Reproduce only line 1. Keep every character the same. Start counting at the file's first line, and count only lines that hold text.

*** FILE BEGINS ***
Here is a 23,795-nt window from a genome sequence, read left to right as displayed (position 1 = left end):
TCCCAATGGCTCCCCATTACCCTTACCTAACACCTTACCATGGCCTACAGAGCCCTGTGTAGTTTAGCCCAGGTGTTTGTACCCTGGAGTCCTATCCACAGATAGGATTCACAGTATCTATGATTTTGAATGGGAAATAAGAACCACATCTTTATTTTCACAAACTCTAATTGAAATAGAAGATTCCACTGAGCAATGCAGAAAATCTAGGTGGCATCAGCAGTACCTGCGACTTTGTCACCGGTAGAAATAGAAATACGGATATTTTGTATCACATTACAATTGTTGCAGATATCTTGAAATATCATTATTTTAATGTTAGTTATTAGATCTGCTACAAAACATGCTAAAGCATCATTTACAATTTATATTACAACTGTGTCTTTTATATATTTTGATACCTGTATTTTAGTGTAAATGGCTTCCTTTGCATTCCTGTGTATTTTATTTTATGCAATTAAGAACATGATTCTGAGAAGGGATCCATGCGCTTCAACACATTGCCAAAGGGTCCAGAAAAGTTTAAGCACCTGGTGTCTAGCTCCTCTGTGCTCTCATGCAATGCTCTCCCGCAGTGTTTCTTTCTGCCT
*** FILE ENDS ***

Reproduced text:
Here is a 23,795-nt window from a genome sequence, read left to right as displayed (position 1 = left end):